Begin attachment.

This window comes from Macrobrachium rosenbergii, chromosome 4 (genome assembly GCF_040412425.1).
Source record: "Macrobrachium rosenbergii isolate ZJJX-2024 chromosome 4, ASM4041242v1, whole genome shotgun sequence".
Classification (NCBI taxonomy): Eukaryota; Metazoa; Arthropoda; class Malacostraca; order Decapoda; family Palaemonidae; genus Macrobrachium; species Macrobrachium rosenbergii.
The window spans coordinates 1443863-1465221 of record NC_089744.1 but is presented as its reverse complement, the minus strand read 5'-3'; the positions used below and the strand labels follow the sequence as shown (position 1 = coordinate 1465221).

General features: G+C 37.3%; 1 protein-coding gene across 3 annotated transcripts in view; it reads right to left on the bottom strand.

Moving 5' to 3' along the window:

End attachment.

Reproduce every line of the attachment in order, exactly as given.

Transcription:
This window comes from Macrobrachium rosenbergii, chromosome 4 (genome assembly GCF_040412425.1).
Source record: "Macrobrachium rosenbergii isolate ZJJX-2024 chromosome 4, ASM4041242v1, whole genome shotgun sequence".
Classification (NCBI taxonomy): Eukaryota; Metazoa; Arthropoda; class Malacostraca; order Decapoda; family Palaemonidae; genus Macrobrachium; species Macrobrachium rosenbergii.
The window spans coordinates 1443863-1465221 of record NC_089744.1 but is presented as its reverse complement, the minus strand read 5'-3'; the positions used below and the strand labels follow the sequence as shown (position 1 = coordinate 1465221).

General features: G+C 37.3%; 1 protein-coding gene across 3 annotated transcripts in view; it reads right to left on the bottom strand.

Moving 5' to 3' along the window: